If you’re one of the millions of high school graduates gearing up this summer for the first year of college, there’s no doubt that money is on your mind. After all, college isn’t cheap — even if you got a grant or scholarship — and there’s a lot to consider when it comes to paying for tuition, books and supplies, extra-curriculars, dorm room decorations and housing, and, of course, a social life
Calling this transition “overwhelming” is a bit of an understatement. If you’re lucky, you have some sort of support system to lean on, but at the end of the day, you’ll have to own each and every choice you make during your college years — from the major you pick to how much student loan debt you decide to take on
Here are five things every you should definitely know about money before you go to college:
Student loans aren’t free.The cost of a four-year college degree has more than doubled in the last few decades, making it all the more challenging for students to cover the costs of college without relying on student loans. The average college graduate will leave school with close to $30,000 worth of debt on their shoulders. Now, student loans may feel like free money, but trust us — they’re not. In most cases, you’re going to have to start repaying that debt six months after you graduate. There are steps you can take to make those payments easier to manage, but it is next to impossible to get rid of student debt once you’ve signed up for it. Want to find out how long it will take you to pay back your loans? Here’s a pretty simple calculator from Bankrate.com
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Start looking for ways to lower college costs early.If you get creative, you can drastically reduce the amount of debt you have to take on. For example, think about ditching the dorm and renting a place off-campus with friends to save on housing. Better yet, apply to be a resident assistant and you can live on campus for free. To save on food, try skipping the meal plan and covering groceries on your own. Your books don’t have to be brand new, either. And don’t give up on scholarships after your first year; keep a list of them that you’re interested in, and make it a point to keep applying. Some schools have scholarships specifically available to current students in specific majors
Another savvy way to save money is to take courses at a low-cost community college. After a year or two, you can transfer to a more expensive four-year university to finish your degree. The key here, of course, is to be sure your target university will accept your course credits
Your major does matter.College is a huge financial investment, and you want to go in there with some sense that what you study will get you a job that pays the bills after you graduate (especially those student loan bills). There’s a ton of research out there that will give you a hint of what kind of income you can expect to earn depending on your major and your school of choice. Check starting salaries using these tools from the Hamilton Project or Payscale.com for your field. If your expected earnings look a lot lower than what you’ve borrowed, it could be time to rethink your major — or your school of choice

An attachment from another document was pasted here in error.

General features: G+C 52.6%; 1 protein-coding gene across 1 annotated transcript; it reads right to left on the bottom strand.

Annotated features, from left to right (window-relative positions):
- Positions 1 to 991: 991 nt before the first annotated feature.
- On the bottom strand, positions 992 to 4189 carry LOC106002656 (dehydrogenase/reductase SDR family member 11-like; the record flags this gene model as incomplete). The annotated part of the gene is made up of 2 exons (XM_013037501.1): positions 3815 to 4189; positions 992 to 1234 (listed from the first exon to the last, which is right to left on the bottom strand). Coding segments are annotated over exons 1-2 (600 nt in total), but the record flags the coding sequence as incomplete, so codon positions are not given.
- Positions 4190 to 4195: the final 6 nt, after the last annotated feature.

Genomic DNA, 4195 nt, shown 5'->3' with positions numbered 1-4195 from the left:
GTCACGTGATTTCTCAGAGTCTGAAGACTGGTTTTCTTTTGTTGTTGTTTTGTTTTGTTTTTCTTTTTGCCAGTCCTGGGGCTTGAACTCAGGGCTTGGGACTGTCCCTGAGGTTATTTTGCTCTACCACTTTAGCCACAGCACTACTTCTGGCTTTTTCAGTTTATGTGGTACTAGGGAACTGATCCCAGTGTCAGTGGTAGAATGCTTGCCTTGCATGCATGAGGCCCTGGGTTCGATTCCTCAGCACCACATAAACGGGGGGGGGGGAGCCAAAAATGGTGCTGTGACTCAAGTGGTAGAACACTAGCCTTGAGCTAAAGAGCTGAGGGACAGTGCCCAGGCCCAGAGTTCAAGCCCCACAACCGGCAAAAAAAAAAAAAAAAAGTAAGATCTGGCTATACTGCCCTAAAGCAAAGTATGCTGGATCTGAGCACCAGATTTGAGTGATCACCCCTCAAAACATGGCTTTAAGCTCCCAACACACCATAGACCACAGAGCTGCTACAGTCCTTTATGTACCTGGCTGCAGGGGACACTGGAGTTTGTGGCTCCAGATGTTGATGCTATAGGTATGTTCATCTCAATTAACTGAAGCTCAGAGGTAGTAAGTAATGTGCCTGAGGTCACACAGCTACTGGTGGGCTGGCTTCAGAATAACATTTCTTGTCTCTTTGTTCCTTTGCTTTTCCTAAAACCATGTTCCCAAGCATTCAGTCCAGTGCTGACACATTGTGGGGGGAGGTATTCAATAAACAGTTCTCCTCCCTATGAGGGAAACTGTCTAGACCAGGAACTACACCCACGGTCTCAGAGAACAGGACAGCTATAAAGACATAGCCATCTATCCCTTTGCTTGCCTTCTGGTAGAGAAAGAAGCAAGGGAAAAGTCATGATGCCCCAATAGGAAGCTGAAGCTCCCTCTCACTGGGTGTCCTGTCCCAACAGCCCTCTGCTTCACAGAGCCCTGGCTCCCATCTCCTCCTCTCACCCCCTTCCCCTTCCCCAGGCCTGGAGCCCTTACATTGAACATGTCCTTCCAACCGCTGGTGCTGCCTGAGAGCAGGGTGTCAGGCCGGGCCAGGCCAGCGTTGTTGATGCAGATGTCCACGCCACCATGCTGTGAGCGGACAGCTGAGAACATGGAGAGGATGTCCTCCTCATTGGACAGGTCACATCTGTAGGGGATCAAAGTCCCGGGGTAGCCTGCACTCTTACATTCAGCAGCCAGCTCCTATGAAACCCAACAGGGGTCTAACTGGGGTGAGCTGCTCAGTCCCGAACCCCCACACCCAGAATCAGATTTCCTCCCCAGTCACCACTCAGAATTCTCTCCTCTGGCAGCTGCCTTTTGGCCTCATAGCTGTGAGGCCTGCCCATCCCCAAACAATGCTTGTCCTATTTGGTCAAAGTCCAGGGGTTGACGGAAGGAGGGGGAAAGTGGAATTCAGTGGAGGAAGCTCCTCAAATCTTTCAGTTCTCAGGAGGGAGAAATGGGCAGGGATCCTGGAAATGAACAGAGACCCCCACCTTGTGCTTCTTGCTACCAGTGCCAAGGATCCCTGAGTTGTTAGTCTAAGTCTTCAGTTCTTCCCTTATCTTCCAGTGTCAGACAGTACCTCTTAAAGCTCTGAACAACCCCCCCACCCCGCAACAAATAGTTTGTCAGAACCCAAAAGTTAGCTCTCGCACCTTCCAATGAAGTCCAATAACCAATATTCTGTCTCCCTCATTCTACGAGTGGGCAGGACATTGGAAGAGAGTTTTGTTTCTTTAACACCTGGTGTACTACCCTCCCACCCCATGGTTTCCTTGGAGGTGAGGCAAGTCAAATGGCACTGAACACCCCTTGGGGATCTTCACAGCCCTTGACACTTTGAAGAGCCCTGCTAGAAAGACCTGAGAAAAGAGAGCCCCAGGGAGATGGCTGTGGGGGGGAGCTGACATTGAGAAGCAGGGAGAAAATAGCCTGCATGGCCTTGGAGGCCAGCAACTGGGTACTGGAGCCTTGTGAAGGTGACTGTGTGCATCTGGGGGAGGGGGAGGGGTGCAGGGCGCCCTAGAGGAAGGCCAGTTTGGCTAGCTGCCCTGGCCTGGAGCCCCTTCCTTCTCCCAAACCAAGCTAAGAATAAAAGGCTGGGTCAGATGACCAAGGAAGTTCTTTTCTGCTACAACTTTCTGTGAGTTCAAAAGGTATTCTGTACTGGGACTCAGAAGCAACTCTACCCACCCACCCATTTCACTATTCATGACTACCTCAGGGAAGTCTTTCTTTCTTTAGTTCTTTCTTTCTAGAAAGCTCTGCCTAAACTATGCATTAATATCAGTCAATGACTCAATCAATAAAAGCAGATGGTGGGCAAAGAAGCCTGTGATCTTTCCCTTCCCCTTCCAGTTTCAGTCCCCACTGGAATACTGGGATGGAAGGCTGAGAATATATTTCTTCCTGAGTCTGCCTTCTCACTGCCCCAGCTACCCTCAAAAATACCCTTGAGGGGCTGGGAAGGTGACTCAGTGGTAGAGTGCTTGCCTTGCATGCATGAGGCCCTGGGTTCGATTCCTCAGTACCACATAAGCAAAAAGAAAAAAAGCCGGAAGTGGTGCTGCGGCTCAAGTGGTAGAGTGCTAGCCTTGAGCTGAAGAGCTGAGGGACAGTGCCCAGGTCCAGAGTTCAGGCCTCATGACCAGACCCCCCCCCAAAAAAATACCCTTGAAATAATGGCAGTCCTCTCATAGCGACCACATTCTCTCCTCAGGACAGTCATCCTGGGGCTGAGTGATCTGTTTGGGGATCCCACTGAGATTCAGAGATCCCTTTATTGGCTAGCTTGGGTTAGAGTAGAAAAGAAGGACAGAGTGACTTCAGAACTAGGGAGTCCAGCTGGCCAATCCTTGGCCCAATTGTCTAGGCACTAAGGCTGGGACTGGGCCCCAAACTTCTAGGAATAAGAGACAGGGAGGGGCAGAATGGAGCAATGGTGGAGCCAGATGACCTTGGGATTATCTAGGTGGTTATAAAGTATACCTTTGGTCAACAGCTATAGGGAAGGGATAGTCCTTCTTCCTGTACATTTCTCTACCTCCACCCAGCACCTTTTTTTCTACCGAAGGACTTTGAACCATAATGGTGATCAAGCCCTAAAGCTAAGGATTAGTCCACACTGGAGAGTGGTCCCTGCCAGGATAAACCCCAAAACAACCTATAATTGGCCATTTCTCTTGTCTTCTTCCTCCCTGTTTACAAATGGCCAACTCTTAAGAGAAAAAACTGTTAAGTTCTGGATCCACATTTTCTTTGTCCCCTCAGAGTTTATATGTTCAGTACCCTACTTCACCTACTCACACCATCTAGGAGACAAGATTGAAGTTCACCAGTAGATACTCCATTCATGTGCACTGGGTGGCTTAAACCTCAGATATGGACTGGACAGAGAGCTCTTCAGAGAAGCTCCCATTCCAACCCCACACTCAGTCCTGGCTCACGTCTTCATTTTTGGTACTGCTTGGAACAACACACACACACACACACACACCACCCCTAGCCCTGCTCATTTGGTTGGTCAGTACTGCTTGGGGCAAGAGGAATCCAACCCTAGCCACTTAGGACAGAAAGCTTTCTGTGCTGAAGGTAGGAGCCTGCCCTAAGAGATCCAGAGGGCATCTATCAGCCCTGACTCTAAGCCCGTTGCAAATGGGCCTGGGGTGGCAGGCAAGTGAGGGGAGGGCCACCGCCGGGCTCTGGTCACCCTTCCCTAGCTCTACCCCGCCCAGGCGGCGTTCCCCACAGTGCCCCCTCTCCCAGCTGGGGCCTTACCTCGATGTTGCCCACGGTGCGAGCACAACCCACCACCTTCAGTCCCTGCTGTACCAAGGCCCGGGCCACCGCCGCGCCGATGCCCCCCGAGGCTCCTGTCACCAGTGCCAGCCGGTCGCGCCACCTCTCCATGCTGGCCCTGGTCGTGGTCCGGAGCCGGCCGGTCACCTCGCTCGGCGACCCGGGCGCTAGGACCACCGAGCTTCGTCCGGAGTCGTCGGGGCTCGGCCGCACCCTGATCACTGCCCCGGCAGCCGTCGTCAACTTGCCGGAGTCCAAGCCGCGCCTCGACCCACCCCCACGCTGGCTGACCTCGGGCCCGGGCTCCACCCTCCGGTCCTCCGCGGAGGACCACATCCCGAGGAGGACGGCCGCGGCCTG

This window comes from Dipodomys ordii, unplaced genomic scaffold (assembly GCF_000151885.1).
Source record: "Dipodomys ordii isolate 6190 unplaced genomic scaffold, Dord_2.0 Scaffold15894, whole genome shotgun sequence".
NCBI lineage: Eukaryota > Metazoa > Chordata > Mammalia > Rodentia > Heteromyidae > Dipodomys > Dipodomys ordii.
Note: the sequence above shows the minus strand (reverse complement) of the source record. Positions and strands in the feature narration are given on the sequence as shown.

Internships are vital (but that doesn’t mean you have to work for free).Nobody wants to hire a graduate with an empty resume. Job experience is one of the most important things employers want from college graduates today. The best way to get hands-on experience while in college is, of course, to apply for internships. But just because you need that internship doesn’t mean you should be working full-time for little or no pay. And no, academic credit is not enough to justify an unpaid gig sometimes. Know your rightsunder federal law before you take an unpaid internship
Credit card companies aren’t your friend.By the time you finish college, it would be great to have built up a healthy credit history. Good credit makes it easier to qualify for low-interest car loans or rent an apartment, and it can even make you look better to potential employers
Be sure you’re building up your credit in a smart, healthy way. One of the most common misconceptions about building credit is that it’s good to charge a bunch of stuff on your card right away. You only build up your credit score by by paying your balances off in full each month. If you rack up a bunch of credit debt and can’t pay it off each month, not only is your credit score going to tank, but you’ll get hit with interest and late fees. The average interest rate today is crazy high, at 16%
So, try this instead: Use a credit card to pay for one small recurring bill — like your cell phone — and then pay the whole thing off each month. This will take some serious self control but you’ll be rewarded for it with a stellar credit history after you graduate. If you don’t think you can hack it, a smart and potentially less risky way to build credit in college is to become an authorized user on a parent’s credit cardMandi Woodruff is the executive editor of MagnifyMoney and host of Brown Ambition, a weekly podcast about career and finance. She is the former personal finance correspondent at Yahoo Finance and former personal finance editor at Business Insider.This post was originally published on Teen Vogue.